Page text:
NASA is known for creating spacecraft that are used to get equipment – and soon humans- to the moon and neighbouring planets. However, it looks like the space organisation is now focusing its efforts closer to home.
Researchers at NASA’s Langley Research Center in Hampton, Virginia, recently conducted tests on a new type of airplane wing that has been designed to reduce noise pollution from aircraft. The test was done as part of NASA’s Advanced Air Transport Technology (AATT) Project.
In order to test the new wing design, NASA constructed a 10%-scale version of the High-Lift Common Research Model Quiet-High-Lift version of the Common Research Model (CRM-HL) to evaluate various aircraft enhancements including low-noise slats.
“The non-propulsive sources of aircraft noise include high-lift devices like the leading-edge slat and trailing-edge flaps of the aircraft’s wing. Model-scale tests, fly-over noise measurements and numerical simulations have identified the leading-edge slat as a prominent source of airframe noise during aircraft approach,” said said David Lockard, primary investigator of the CRM-QHL.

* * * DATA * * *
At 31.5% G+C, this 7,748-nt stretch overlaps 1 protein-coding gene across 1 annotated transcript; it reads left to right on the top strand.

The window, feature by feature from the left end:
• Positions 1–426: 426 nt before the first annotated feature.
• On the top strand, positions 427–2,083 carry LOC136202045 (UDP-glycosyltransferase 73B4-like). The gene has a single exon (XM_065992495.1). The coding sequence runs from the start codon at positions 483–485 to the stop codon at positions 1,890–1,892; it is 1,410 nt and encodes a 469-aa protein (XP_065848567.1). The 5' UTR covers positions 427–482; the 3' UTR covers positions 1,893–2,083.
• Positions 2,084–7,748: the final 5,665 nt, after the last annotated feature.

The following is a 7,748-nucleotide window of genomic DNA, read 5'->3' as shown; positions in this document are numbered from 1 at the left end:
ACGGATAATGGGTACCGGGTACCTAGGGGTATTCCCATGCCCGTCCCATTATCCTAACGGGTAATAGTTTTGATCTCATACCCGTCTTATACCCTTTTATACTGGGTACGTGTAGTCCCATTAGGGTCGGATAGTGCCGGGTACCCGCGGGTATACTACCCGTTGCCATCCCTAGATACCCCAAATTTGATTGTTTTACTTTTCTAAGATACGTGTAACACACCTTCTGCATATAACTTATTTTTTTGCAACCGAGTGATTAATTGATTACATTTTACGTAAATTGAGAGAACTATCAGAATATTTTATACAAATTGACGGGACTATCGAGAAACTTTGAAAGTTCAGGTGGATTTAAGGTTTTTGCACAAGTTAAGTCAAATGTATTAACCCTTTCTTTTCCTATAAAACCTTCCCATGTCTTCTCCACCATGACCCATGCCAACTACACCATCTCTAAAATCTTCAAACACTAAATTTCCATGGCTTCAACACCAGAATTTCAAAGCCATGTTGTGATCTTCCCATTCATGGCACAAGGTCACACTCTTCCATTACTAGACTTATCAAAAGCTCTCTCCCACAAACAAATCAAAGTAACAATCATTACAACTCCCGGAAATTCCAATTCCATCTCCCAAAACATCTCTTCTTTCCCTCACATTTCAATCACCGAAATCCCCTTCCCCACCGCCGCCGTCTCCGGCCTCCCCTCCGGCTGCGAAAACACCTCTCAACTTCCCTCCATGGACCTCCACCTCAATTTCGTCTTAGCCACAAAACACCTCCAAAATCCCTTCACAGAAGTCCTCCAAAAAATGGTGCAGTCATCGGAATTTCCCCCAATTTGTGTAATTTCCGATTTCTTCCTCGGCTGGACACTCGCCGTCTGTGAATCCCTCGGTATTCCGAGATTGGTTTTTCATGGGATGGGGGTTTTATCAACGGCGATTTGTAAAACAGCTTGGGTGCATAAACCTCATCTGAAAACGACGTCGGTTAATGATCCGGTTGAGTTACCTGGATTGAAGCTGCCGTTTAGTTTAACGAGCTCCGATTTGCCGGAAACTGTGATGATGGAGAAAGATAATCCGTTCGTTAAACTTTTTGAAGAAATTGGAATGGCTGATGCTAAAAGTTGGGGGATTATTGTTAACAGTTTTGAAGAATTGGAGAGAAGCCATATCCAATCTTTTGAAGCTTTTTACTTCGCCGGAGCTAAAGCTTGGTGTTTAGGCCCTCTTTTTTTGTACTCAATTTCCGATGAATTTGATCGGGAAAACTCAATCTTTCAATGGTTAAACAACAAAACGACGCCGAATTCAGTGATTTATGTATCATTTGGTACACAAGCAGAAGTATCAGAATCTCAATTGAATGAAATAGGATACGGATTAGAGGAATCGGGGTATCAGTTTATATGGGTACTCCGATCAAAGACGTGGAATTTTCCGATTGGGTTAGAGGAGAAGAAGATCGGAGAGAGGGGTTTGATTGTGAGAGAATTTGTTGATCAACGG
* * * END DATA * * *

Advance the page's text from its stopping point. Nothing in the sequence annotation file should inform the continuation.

The test, which originally took place in January, was conducted in NASA Langley’s 14×22 subsonic tunnel to demonstrate the effectiveness of slat noise-reduction concepts constructed out of shape-memory alloys. The ultimate goal is to develop the technology so that industry can readily adopt it.
The QHL-CRM will continue a series of additional tests during the spring of 2021 at NASA’s Langley subsonic tunnel as researchers continue to discover more ways to reduce the noise of passing aircraft.
Picture: NASA’s Langley Research Center